See also


  1. ^ Elaine Marsh, Dennis Perzanowski, "MUC-7 Evaluation of IE Technology: Overview of Results", 29 April 1998 PDF
  2. ^ MUC-07 Proceedings (Named Entity Tasks)
  3. ^ Wolf; Debut, Lysandre; Sanh, Victor; Chaumond, Julien; Delangue, Clement; Moi, Anthony; Cistac, Pierric; Rault, Tim; Louf, Remi; Funtowicz, Morgan; Davison, Joe; Shleifer, Sam; von Platen, Patrick; Ma, Clara; Jernite, Yacine; Plu, Julien; Xu, Canwen; Le Scao, Teven; Gugger, Sylvain; Drame, Mariama; Lhoest, Quentin; Wolf, Thomas; Rush, Alexander (2020). Transformers: State-of-the-art natural language processing. Proceedings of the 2020 Conference on Empirical Methods in Natural Language Processing: System Demonstrations. pp. 38–45.
  4. ^ Kariampuzha, William; Alyea, Gioconda; Qu, Sue; Sanjak, Jaleal; Mathé, Ewy; Sid, Eric; Chatelaine, Haley; Yadaw, Arjun; Xu, Yanji; Zhu, Qian (2023). "Precision information extraction for rare disease epidemiology at scale". Journal of Translational Medicine. 21 (1): 157. doi:10.1186/s12967-023-04011-y. PMC 9972634. PMID 36855134.
  5. ^ Kripke, Saul (1971). "Identity and Necessity". In M.K. Munitz (ed.). Identity and Individuation. New York: New York University Press. pp. 135–64.
  6. ^ LaPorte, Joseph (2018). "Rigid Designators". The Stanford Encyclopedia of Philosophy.
  7. ^ Nadeau, David; Sekine, Satoshi (2007). A survey of named entity recognition and classification (PDF). Lingvisticae Investigationes.
  8. ^ Carreras, Xavier; Màrquez, Lluís; Padró, Lluís (2003). A simple named entity extractor using AdaBoost (PDF). CoNLL.
  9. ^ a b Tjong Kim Sang, Erik F.; De Meulder, Fien (2003). Introduction to the CoNLL-2003 shared task: Language-independent named entity recognition. CoNLL.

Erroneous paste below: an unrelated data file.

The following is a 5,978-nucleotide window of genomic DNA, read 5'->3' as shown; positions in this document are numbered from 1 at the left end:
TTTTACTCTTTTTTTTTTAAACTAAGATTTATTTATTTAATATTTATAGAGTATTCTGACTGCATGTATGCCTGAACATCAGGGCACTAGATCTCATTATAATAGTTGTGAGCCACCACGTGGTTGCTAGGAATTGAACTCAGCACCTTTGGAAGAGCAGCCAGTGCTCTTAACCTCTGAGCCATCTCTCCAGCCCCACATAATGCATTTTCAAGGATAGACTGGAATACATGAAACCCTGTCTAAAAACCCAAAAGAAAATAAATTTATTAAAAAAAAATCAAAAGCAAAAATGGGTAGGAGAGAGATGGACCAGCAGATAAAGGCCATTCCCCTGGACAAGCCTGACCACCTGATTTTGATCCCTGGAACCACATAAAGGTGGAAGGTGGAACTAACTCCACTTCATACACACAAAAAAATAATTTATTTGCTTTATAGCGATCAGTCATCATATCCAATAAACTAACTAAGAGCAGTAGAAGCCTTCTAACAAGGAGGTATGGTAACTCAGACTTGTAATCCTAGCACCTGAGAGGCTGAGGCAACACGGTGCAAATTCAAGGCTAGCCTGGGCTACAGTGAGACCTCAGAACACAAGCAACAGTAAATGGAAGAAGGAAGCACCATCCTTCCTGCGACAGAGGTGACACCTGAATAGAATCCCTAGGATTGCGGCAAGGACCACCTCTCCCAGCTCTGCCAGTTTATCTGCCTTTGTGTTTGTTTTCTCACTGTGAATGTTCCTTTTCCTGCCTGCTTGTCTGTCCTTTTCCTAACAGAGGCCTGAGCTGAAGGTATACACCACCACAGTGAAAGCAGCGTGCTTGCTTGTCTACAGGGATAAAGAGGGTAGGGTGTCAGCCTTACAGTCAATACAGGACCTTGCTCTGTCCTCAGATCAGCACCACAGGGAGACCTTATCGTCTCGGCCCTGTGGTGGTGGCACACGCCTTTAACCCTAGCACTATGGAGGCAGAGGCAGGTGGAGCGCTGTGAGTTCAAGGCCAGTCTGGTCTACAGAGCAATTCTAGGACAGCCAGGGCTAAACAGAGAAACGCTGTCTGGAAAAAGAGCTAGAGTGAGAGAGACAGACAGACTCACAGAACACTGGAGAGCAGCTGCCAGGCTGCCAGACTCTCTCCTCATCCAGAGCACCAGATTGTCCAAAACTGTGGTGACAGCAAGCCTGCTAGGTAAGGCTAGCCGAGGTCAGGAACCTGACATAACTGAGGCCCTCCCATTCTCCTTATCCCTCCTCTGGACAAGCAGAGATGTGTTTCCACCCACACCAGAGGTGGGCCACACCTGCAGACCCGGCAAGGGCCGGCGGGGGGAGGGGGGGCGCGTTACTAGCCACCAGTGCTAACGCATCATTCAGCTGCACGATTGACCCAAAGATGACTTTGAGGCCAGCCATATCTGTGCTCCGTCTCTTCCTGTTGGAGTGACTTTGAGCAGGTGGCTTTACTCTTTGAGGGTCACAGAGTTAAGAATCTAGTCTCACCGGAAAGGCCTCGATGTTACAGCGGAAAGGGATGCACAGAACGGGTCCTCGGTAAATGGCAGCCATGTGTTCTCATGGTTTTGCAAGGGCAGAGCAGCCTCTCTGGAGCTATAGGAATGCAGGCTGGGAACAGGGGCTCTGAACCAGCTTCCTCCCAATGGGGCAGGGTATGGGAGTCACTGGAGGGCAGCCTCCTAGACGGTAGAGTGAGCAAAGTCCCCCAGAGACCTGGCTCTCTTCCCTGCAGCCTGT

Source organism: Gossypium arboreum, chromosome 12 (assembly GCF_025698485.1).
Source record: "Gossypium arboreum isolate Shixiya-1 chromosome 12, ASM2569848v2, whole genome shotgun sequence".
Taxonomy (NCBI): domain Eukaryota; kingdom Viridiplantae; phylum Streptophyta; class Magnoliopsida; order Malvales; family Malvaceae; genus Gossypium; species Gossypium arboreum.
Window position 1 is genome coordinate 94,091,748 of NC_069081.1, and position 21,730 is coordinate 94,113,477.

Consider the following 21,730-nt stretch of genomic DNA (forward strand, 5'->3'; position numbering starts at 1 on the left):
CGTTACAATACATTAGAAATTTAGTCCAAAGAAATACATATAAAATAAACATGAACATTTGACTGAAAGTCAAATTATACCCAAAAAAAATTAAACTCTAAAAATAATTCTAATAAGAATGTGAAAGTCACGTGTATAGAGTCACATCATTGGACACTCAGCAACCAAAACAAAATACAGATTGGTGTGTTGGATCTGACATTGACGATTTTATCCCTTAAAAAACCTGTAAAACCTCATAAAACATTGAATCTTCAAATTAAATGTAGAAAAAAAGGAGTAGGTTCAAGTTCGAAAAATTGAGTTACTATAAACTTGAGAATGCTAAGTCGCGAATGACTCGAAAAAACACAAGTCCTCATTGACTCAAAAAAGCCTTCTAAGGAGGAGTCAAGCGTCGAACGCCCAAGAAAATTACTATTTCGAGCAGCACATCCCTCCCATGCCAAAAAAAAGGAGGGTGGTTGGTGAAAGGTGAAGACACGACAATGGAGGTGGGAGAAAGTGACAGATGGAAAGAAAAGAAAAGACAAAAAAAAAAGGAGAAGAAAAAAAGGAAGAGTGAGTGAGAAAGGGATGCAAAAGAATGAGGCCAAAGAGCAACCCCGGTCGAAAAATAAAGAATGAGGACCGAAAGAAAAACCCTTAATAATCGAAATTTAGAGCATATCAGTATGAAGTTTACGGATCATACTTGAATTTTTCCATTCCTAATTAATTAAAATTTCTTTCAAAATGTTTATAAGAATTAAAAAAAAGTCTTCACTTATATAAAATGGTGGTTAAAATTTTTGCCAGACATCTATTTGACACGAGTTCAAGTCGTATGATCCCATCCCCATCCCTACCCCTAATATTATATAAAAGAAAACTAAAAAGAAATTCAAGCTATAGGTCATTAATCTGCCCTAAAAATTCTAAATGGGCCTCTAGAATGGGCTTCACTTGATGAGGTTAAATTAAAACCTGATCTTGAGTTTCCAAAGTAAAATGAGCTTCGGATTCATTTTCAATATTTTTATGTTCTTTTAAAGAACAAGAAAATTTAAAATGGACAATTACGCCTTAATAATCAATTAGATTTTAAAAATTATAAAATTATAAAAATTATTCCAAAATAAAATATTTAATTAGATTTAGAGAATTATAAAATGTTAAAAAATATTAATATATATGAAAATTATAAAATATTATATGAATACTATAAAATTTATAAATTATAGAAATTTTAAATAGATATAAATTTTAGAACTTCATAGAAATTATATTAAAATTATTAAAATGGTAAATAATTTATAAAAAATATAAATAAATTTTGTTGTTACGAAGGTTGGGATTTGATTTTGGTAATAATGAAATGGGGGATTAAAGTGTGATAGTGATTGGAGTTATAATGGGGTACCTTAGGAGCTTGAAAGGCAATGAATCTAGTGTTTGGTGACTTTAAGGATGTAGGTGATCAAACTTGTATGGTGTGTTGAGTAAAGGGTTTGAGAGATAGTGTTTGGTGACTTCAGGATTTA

10. ^ Named Entity Definition. Retrieved on 2013-07-21.
  11. ^ Brunstein, Ada. "Annotation Guidelines for Answer Types". LDC Catalog. Linguistic Data Consortium. Archived from the original on 16 April 2016. Retrieved 21 July 2013.
  12. ^ a b Sekine's Extended Named Entity Hierarchy. Retrieved on 2013-07-21.
  13. ^ Ritter, A.; Clark, S.; Mausam; Etzioni., O. (2011). Named Entity Recognition in Tweets: An Experimental Study (PDF). Proc. Empirical Methods in Natural Language Processing.
  14. ^ Esuli, Andrea; Sebastiani, Fabrizio (2010). Evaluating Information Extraction (PDF). Cross-Language Evaluation Forum (CLEF). pp. 100–111.
  15. ^ Kapetanios, Epaminondas; Tatar, Doina; Sacarea, Christian (2013-11-14). Natural Language Processing: Semantic Aspects. CRC Press. p. 298. ISBN 9781466584969.
  16. ^ a b Lin, Dekang; Wu, Xiaoyun (2009). Phrase clustering for discriminative learning (PDF). Annual Meeting of the ACL and IJCNLP. pp. 1030–1038.
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  18. ^ Jenny Rose Finkel; Trond Grenager; Christopher Manning (2005). Incorporating Non-local Information into Information Extraction Systems by Gibbs Sampling (PDF). 43rd Annual Meeting of the Association for Computational Linguistics. pp. 363–370.
  19. ^ Poibeau, Thierry; Kosseim, Leila (2001). "Proper Name Extraction from Non-Journalistic Texts" (PDF). Language and Computers. 37 (1): 144–157. doi:10.1163/9789004333901_011. S2CID 12591786. Archived from the original (PDF) on 2019-07-30.
  20. ^ Krallinger, M; Leitner, F; Rabal, O; Vazquez, M; Oyarzabal, J; Valencia, A (2013). "Overview of the chemical compound and drug name recognition (CHEMDNER) task". Proceedings of the Fourth BioCreative Challenge Evaluation Workshop vol. 2. pp. 6–37. CiteSeerX
  21. ^ Turian, J., Ratinov, L., & Bengio, Y. (2010, July). Word representations: a simple and general method for semi-supervised learning. In Proceeding of the 48th Annual Meeting of the Association for Computational Linguistics (pp. 384–394). Association for Computational Linguistics. PDF
  22. ^ Ratinov, L., & Roth, D. (2009, June). Design challenges and misconceptions in named entity recognition. In Proceedings of the Thirteenth Conference on Computational Natural Language Learning (pp. 147–155). Association for Computational Linguistics.
  23. ^ "Frustratingly Easy Domain Adaptation" (PDF). Archived from the original (PDF) on 2010-06-13. Retrieved 2012-04-05.
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  25. ^ Web 2.0-based crowdsourcing for high-quality gold standard development in clinical Natural Language Processing